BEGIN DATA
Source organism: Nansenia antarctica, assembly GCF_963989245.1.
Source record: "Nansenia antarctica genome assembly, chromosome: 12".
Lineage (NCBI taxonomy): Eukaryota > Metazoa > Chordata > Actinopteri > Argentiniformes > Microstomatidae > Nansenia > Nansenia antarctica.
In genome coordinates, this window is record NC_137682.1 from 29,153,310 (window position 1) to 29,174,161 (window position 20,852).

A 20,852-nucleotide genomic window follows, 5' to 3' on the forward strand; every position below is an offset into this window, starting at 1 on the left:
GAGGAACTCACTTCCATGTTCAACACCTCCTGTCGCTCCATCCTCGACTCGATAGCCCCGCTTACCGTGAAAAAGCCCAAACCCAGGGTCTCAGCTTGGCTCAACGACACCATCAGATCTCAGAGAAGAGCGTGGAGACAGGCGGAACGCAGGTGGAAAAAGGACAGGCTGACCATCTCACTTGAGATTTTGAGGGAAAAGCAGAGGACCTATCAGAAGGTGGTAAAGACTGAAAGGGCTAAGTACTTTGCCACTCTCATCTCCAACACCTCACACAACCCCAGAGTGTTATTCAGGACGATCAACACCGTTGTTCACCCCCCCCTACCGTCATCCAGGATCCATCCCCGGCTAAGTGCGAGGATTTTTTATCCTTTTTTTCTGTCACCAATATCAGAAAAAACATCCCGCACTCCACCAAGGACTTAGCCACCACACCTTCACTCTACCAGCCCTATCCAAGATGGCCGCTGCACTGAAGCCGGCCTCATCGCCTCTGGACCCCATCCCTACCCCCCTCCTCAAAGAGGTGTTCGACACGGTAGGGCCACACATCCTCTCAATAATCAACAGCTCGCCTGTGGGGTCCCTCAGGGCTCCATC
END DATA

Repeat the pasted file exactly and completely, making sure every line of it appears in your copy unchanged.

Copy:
Source organism: Nansenia antarctica, assembly GCF_963989245.1.
Source record: "Nansenia antarctica genome assembly, chromosome: 12".
Lineage (NCBI taxonomy): Eukaryota > Metazoa > Chordata > Actinopteri > Argentiniformes > Microstomatidae > Nansenia > Nansenia antarctica.
In genome coordinates, this window is record NC_137682.1 from 29,153,310 (window position 1) to 29,174,161 (window position 20,852).

A 20,852-nucleotide genomic window follows, 5' to 3' on the forward strand; every position below is an offset into this window, starting at 1 on the left:
GAGGAACTCACTTCCATGTTCAACACCTCCTGTCGCTCCATCCTCGACTCGATAGCCCCGCTTACCGTGAAAAAGCCCAAACCCAGGGTCTCAGCTTGGCTCAACGACACCATCAGATCTCAGAGAAGAGCGTGGAGACAGGCGGAACGCAGGTGGAAAAAGGACAGGCTGACCATCTCACTTGAGATTTTGAGGGAAAAGCAGAGGACCTATCAGAAGGTGGTAAAGACTGAAAGGGCTAAGTACTTTGCCACTCTCATCTCCAACACCTCACACAACCCCAGAGTGTTATTCAGGACGATCAACACCGTTGTTCACCCCCCCCTACCGTCATCCAGGATCCATCCCCGGCTAAGTGCGAGGATTTTTTATCCTTTTTTTCTGTCACCAATATCAGAAAAAACATCCCGCACTCCACCAAGGACTTAGCCACCACACCTTCACTCTACCAGCCCTATCCAAGATGGCCGCTGCACTGAAGCCGGCCTCATCGCCTCTGGACCCCATCCCTACCCCCCTCCTCAAAGAGGTGTTCGACACGGTAGGGCCACACATCCTCTCAATAATCAACAGCTCGCCTGTGGGGTCCCTCAGGGCTCCATC